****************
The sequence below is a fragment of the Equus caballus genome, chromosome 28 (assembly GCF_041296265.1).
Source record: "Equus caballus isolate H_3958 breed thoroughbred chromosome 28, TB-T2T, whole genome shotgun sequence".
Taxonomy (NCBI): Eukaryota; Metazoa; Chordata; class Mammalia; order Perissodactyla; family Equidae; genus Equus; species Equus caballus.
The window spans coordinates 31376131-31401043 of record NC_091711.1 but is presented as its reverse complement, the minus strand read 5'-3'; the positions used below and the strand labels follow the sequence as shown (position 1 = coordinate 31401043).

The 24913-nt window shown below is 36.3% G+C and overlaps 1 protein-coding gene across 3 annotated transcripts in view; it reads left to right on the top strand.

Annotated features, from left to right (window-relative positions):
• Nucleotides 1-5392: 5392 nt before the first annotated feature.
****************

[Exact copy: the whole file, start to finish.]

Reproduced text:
The sequence below is a fragment of the Equus caballus genome, chromosome 28 (assembly GCF_041296265.1).
Source record: "Equus caballus isolate H_3958 breed thoroughbred chromosome 28, TB-T2T, whole genome shotgun sequence".
Taxonomy (NCBI): Eukaryota; Metazoa; Chordata; class Mammalia; order Perissodactyla; family Equidae; genus Equus; species Equus caballus.
The window spans coordinates 31376131-31401043 of record NC_091711.1 but is presented as its reverse complement, the minus strand read 5'-3'; the positions used below and the strand labels follow the sequence as shown (position 1 = coordinate 31401043).

The 24913-nt window shown below is 36.3% G+C and overlaps 1 protein-coding gene across 3 annotated transcripts in view; it reads left to right on the top strand.

Annotated features, from left to right (window-relative positions):
• Nucleotides 1-5392: 5392 nt before the first annotated feature.